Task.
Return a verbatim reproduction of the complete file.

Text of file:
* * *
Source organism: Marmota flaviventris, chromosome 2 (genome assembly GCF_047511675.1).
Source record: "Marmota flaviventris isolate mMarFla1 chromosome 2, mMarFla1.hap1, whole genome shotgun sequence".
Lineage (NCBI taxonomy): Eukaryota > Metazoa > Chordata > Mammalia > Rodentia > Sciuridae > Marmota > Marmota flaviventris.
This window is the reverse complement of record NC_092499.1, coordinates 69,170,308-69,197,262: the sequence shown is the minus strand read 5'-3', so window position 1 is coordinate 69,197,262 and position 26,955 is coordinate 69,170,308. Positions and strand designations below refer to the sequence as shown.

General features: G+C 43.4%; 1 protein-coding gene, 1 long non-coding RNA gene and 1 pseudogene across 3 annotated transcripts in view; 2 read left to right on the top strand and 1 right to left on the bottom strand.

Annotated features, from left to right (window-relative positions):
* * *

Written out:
Source organism: Marmota flaviventris, chromosome 2 (genome assembly GCF_047511675.1).
Source record: "Marmota flaviventris isolate mMarFla1 chromosome 2, mMarFla1.hap1, whole genome shotgun sequence".
Lineage (NCBI taxonomy): Eukaryota > Metazoa > Chordata > Mammalia > Rodentia > Sciuridae > Marmota > Marmota flaviventris.
This window is the reverse complement of record NC_092499.1, coordinates 69,170,308-69,197,262: the sequence shown is the minus strand read 5'-3', so window position 1 is coordinate 69,197,262 and position 26,955 is coordinate 69,170,308. Positions and strand designations below refer to the sequence as shown.

General features: G+C 43.4%; 1 protein-coding gene, 1 long non-coding RNA gene and 1 pseudogene across 3 annotated transcripts in view; 2 read left to right on the top strand and 1 right to left on the bottom strand.

Annotated features, from left to right (window-relative positions):